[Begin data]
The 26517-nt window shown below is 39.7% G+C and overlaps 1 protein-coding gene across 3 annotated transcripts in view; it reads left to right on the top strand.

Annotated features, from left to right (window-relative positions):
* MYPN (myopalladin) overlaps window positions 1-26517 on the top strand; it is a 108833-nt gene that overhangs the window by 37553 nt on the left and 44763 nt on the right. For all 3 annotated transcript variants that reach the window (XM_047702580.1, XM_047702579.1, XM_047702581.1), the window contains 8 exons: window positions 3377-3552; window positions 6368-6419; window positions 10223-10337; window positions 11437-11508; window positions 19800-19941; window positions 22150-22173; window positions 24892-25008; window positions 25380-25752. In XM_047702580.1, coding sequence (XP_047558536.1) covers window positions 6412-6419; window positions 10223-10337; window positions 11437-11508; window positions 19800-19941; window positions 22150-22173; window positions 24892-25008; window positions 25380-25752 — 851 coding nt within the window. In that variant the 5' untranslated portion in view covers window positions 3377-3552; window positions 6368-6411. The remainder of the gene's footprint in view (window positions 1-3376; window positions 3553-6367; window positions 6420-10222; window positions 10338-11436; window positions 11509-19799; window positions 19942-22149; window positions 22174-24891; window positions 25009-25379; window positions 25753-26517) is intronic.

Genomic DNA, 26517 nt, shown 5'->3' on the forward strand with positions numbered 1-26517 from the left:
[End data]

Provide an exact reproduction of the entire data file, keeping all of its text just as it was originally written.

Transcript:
The 26517-nt window shown below is 39.7% G+C and overlaps 1 protein-coding gene across 3 annotated transcripts in view; it reads left to right on the top strand.

Annotated features, from left to right (window-relative positions):
* MYPN (myopalladin) overlaps window positions 1-26517 on the top strand; it is a 108833-nt gene that overhangs the window by 37553 nt on the left and 44763 nt on the right. For all 3 annotated transcript variants that reach the window (XM_047702580.1, XM_047702579.1, XM_047702581.1), the window contains 8 exons: window positions 3377-3552; window positions 6368-6419; window positions 10223-10337; window positions 11437-11508; window positions 19800-19941; window positions 22150-22173; window positions 24892-25008; window positions 25380-25752. In XM_047702580.1, coding sequence (XP_047558536.1) covers window positions 6412-6419; window positions 10223-10337; window positions 11437-11508; window positions 19800-19941; window positions 22150-22173; window positions 24892-25008; window positions 25380-25752 — 851 coding nt within the window. In that variant the 5' untranslated portion in view covers window positions 3377-3552; window positions 6368-6411. The remainder of the gene's footprint in view (window positions 1-3376; window positions 3553-6367; window positions 6420-10222; window positions 10338-11436; window positions 11509-19799; window positions 19942-22149; window positions 22174-24891; window positions 25009-25379; window positions 25753-26517) is intronic.

Genomic DNA, 26517 nt, shown 5'->3' on the forward strand with positions numbered 1-26517 from the left: